Get inspired by Amy Pankratz, who makes personalized capes to help seriously ill childrenBy Nina Malkin
In 2009, Amy Pankratz spent a few nights in the hospital with her daughter, Isabella, then 4 (now 8, with twins Sterne (left) and Lincoln, 6), who was dehydrated from a bad flu. Because the facility was full, Amy recalls, the only available room was in the pediatric oncology unit. "Lying in bed beside Isabella, I could hear the cries of children in pain," says the mom of three from Sioux Falls, SD. "It completely broke my heart."
When Isabella was no longer contagious and could leave her room, she donned her prized possession-a "superhero princess cape" Amy had sewn for her-and flitted into the hallway. The sparkly pink garment was an instant hit with the other young patients who were walking around the nurses' station for exercise. "Before I knew it, the IV poles were going faster and faster, and all the kids were taking turns wearing the cape, giggling and zooming around," Amy says. "It occurred to me that these were some of the same children I had heard crying the night before, and here they were playing and having fun-kids just being kids!" Photo by Ronnie Andren
From that moment on, Amy knew what she had to do: She began making Comfort Capes-superhero gear for little ones battling serious illnesses. "I felt God presenting an opportunity," she says. "I envisioned Comfort Capes as a tangible way to help these kids feel brave, to lift some of the doubt and fear away."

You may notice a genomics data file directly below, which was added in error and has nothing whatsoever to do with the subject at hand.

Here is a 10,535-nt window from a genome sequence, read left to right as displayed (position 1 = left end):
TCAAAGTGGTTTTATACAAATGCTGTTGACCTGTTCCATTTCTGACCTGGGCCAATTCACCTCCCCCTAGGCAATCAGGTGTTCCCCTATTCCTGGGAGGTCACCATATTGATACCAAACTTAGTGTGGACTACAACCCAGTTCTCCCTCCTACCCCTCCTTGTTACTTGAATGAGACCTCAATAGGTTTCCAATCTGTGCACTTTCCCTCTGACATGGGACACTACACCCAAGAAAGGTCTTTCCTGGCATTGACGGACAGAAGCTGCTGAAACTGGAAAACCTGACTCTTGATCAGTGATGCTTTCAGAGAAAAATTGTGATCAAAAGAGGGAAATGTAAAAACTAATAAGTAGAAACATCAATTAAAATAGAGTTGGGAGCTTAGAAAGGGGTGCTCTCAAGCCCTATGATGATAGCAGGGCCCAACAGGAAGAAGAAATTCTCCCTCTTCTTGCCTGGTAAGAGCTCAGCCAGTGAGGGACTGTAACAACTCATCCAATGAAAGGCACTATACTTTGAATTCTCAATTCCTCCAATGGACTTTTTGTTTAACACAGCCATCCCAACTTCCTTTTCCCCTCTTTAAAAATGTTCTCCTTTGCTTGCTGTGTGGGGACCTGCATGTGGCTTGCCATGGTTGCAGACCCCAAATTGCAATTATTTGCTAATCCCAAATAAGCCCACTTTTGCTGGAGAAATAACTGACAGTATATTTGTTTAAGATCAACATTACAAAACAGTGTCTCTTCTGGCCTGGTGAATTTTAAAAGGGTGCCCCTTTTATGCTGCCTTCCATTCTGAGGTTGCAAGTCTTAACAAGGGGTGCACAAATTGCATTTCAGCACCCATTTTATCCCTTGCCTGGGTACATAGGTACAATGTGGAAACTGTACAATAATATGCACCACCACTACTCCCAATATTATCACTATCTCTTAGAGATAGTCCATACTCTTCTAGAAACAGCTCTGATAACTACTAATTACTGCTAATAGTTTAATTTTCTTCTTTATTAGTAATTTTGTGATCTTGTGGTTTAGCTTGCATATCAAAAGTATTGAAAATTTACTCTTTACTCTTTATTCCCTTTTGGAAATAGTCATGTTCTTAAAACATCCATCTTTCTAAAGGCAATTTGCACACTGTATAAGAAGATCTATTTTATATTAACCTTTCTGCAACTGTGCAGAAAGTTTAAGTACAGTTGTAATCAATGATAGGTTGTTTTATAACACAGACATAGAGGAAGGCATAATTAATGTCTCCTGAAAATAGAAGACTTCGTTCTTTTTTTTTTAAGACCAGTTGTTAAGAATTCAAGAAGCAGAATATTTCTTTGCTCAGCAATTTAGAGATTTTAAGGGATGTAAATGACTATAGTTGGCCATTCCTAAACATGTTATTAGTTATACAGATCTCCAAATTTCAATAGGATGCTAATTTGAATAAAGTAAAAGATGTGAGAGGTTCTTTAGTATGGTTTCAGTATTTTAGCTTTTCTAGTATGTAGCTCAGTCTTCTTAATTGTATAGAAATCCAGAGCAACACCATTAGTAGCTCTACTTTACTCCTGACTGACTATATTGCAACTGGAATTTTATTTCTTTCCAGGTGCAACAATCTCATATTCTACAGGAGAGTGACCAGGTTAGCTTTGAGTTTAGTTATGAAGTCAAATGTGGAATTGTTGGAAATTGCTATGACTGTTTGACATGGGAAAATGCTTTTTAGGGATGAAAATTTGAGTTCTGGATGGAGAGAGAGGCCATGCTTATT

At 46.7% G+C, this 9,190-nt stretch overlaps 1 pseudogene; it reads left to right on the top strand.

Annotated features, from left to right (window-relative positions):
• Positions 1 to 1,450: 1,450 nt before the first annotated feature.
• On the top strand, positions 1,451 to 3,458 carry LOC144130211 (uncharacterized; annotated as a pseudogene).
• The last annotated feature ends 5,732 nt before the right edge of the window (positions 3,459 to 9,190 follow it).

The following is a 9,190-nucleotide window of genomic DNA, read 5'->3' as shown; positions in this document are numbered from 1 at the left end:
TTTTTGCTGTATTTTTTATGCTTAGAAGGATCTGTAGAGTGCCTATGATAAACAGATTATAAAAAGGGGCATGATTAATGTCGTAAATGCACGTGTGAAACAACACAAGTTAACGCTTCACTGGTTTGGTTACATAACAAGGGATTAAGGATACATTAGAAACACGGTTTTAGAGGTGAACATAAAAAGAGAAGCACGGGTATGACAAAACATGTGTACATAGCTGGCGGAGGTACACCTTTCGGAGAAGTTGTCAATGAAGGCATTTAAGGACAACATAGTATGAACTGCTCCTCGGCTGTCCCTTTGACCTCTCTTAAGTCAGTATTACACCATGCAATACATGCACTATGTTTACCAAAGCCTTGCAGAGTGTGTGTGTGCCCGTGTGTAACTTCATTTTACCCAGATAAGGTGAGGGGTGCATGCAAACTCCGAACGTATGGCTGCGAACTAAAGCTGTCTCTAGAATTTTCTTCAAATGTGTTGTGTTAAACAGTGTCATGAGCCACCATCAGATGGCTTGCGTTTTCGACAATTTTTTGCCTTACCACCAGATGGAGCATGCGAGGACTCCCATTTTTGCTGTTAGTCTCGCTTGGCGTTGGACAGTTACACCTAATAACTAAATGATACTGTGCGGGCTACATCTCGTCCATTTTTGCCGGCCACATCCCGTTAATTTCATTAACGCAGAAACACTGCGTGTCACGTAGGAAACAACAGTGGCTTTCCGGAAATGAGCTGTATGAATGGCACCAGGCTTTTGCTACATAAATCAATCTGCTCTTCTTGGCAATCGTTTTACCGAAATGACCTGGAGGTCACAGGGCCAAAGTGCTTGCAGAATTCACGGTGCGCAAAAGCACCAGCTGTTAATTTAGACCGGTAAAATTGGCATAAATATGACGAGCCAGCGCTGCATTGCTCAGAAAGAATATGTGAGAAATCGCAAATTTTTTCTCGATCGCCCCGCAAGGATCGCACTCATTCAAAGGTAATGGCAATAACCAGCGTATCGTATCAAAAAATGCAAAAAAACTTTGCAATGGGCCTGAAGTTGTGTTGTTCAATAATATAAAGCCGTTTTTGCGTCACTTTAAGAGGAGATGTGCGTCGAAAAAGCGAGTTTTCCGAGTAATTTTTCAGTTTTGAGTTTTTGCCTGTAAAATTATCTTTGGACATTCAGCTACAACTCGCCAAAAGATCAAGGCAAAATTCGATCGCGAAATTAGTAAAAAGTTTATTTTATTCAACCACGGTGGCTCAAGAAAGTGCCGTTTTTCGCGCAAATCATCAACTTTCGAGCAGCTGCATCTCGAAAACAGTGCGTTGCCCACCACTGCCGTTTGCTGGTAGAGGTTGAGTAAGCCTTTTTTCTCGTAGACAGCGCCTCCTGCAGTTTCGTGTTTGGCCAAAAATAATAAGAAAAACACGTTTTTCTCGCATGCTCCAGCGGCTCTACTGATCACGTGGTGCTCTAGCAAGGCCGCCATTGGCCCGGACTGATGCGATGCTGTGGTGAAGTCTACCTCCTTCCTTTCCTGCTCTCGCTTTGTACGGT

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Since then, Amy has made and donated more than 5,000 capes in the United States and internationally, sewing after her children have gone to school or bed. "Now that I've got it down to a science, it takes about two and a half hours to make one," she says. Amy usually pays for materials herself, although she accepts donations.
The capes she makes for kids in treatment are different from those her own children have. Instead of cotton sheeting, Amy uses irritant-free hospital-approved flannel for its soft, cuddly quality-crucial, since a child with, for example, neuroblastoma (a cancer of the nerves) may be in for a year or more of uncomfortable treatment. Before Amy starts to sew, she learns what image or character the little boy or girl connects with. "I choose the pattern, colors and theme specifically for each child," explains Amy.
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Raymond Clark, who was 8 and suffered from a congenital heart defect, was the first to receive one of Amy's capes. "He'd had three open-heart surgeries before he was 3, so all his parents had were prayer and hope," Amy says. Inspired by Raymond's affection for a certain cartoon character who lives in a pineapple under the sea, she lined the cape in SpongeBob print and added a big yellow star with an R smack-dab in the middle. Raymond wore it everywhere. "His dad told me he took a shower in it once," Amy says.
Raymond passed away in 2010, but watching children get better in part through the force of their imaginations keeps Amy stitching. Julie Haughey's son, Charlie, diagnosed with neuroblastoma at 3, is now 6 and doing well. "He would run around the yard in his cape, fighting to defeat the evil villain Neuroblastoma!" Julie says.
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When she's not sewing, Amy is raising awareness about childhood cancers and looking into ways to get Comfort Capes to more kids who need them. "If a few pieces of fabric can help a child, even only for a moment, forget he's sick, it's worth the time spent sewing," she says.
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